“We are in a buyers’ market right now, right?”
This is a question asked very, very frequently due to the incredibly low interest rates that we have been seeing in recent months and beyond. It is a question that, on the surface, would seemingly be a “no brainer” to most. But is it really a buyers’ market right now?
In real estate, buyers’ markets vs. sellers’ markets are essentially defined as a level of inventory. Market conditions are defined by this metric in an effort to represent the relationship between supply and demand. The relationship between supply and demand in a marketplace is what influences both pricing and consumer behavior. The laws of economics tell us that when supply is low and demand is high, there will be a level of buyer activity that can often times drives housing prices upward. This type of market condition is considered a sellers’ market. Conversely, when supply is high and demand is low, there will be a lack of buyer activity which can often times drive housing prices downward. If we consider both of these scenarios and the resulting consumer behaviors associated with them (driving prices upward vs. downward), we start to gain a better understanding of why your Realtor always says that the market is constantly changing.
So, what defines a buyers’ market versus a sellers’ market? In order to define a sellers’ market versus buyers’ market, real estate professionals utilize what is commonly known as the “absorption rate”. The absorption rate in a given market tells us the speed at which homes are sold in a market during a given timeframe. This rate is measured most typically in number of months. A six month absorption rate is considered to be a market in equilibrium. An absorption rate lower than six months is considered to be a sellers’ market. This is because there is less inventory than demand and listings are selling quicker than in a perfectly balanced market! An absorption rate greater than six months of inventory is considered to be a buyers’ market. This is because there is more inventory than demand, and houses are selling at a slower pace.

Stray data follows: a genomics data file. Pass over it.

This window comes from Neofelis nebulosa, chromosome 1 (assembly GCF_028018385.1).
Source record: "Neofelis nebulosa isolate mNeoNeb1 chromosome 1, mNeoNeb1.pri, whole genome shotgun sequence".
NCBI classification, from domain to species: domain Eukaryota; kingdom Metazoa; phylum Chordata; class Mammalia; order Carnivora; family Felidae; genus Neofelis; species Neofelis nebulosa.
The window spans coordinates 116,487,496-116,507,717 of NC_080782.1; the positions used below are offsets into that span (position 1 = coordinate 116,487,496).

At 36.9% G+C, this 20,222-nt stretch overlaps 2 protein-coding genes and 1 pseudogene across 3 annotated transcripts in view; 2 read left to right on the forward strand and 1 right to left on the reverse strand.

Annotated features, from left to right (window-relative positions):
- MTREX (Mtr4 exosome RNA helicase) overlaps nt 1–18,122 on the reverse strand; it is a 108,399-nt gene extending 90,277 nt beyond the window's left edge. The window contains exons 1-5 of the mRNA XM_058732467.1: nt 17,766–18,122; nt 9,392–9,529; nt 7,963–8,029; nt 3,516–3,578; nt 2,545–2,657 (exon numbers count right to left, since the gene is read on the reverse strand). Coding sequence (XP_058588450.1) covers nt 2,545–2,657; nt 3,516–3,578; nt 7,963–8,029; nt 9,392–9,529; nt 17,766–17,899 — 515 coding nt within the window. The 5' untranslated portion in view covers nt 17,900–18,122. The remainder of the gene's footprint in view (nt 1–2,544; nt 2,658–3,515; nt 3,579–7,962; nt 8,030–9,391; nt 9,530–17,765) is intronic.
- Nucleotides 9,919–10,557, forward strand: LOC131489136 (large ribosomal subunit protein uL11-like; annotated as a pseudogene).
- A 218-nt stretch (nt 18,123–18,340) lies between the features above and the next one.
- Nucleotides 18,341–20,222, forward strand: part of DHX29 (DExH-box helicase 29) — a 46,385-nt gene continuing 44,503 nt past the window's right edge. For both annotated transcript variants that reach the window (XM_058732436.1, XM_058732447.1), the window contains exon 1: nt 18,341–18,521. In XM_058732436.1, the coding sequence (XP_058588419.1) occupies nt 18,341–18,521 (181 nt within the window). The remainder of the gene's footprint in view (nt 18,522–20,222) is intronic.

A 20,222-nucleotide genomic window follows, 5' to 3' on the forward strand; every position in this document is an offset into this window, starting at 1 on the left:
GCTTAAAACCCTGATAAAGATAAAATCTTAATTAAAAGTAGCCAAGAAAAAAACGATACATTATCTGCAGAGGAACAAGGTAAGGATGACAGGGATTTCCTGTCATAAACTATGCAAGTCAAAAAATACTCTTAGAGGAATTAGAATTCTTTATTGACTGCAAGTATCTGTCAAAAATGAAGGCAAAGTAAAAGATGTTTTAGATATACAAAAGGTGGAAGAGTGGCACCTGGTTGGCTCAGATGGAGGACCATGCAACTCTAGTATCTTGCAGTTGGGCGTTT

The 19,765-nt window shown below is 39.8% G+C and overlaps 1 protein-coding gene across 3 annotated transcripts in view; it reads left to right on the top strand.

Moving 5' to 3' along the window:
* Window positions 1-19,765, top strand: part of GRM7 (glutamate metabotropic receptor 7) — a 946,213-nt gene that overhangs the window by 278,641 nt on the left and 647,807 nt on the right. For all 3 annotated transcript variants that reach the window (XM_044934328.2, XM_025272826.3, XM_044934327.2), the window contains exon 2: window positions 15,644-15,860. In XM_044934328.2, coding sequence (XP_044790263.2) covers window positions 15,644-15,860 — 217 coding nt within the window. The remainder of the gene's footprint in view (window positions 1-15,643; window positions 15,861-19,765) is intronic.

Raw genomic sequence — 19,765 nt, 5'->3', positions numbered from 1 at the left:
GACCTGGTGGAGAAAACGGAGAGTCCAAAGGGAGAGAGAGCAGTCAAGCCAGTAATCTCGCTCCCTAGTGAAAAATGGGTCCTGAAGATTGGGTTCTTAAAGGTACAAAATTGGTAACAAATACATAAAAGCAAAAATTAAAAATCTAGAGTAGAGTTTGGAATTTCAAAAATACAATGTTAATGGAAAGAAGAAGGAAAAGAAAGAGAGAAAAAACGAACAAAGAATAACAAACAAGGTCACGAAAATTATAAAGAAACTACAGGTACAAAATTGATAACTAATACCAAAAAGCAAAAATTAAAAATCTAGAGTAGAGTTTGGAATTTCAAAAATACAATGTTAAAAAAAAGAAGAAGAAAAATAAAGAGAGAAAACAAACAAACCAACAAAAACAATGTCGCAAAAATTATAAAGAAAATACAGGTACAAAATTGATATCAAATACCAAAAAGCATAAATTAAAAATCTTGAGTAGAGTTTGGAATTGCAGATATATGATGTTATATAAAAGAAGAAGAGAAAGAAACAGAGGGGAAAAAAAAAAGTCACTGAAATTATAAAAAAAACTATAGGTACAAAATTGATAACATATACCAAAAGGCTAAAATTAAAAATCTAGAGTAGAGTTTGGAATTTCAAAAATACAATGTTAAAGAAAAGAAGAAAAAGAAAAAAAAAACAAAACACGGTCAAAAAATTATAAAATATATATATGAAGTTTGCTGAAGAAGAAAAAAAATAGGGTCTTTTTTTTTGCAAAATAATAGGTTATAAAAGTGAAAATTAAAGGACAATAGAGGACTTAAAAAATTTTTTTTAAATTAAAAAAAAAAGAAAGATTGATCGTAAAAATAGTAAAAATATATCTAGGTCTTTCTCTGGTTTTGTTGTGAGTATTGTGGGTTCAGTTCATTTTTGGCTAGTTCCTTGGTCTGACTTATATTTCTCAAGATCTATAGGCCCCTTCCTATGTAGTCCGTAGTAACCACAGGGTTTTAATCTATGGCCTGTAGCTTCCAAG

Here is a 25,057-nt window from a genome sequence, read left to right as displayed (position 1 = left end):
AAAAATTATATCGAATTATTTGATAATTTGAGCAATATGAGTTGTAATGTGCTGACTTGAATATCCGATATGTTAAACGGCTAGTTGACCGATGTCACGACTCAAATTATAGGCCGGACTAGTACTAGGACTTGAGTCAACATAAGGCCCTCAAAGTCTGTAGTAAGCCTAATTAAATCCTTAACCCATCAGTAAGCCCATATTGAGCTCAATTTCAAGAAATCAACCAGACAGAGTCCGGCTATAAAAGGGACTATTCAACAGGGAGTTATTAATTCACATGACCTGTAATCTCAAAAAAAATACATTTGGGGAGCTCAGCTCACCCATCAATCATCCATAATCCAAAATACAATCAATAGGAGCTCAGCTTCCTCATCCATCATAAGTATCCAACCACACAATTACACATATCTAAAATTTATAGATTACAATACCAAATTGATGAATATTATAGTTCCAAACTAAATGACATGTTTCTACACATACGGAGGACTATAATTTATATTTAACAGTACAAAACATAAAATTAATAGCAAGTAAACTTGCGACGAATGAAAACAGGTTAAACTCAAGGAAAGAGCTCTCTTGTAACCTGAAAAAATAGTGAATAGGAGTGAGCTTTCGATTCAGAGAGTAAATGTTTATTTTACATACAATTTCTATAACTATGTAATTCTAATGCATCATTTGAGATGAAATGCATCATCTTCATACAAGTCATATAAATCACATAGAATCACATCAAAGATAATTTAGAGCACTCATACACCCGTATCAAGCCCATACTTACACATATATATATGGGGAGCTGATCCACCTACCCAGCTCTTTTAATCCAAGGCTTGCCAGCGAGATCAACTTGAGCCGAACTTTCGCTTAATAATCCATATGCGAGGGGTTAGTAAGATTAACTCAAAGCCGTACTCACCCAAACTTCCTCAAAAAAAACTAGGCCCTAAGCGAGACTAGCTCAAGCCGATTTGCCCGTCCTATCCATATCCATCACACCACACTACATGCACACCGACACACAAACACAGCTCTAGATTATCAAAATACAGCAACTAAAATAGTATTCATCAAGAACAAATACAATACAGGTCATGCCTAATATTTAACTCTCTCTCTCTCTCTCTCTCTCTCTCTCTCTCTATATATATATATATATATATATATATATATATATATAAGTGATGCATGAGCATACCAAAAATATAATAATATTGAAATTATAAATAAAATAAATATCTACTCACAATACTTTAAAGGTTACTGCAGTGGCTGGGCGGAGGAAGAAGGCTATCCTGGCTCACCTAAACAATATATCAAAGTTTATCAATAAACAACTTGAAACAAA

The majority of the state of Connecticut is currently experiencing a sellers’ market. Interest rates are low, which creates a favorable financing environment for buyers. If you finance a home today rather than 2-3 years ago or so, you will end up saving tens, if not hundreds, of thousands of dollars over the life of a 30 year mortgage. This is awesome! Right? Yes! That awesomeness has led to a massive influx of buyers into the marketplace, resulting in a HIGH demand for listings. On the flip side, we have seen a massive reduction in inventory due to the COVID-19 pandemic that everyone has been experiencing across the country.
This reduction in inventory, and simultaneous increase in demand, is continuously driving prices up and creating a most favorable marketplace for sellers. If you have 100 buyers going after the same 10 listings in a specific area, there is going to be increased competition for those few listings. This is the essence of a sellers’ market. Do not be mistaken, though. The impact of low interest rates over the life of a loan can undoubtedly offset some of the pricing inflations that we are seeing through bidding wars. Just because we are in a sellers’ market does not mean that buyers don’t have a TON to gain by locking in at a fixed, low interest rate for a long-term mortgage.
So what do you do? It’s a sellers’ market with low interest rates?! Should you be listing your house right now? Should you be buying a house right now? The answer is both yes and no, for both questions. There is no “one size fits all” answer for either scenario. Speak to your trusted local Realtor. Explain your short-term goals and long-term goals. There are MANY advantages that you can enjoy right now as both a buyer and a seller.
What is “right” for you depends on your goals and ultimately your agent’s ability to analyze the market and apply it to your individual scenario. A GREAT agent will be able to outline all of your options and present them in a way that makes practical sense to the everyday consumer. Do not settle for less.
Thomas Cody, Realtor, C-REPS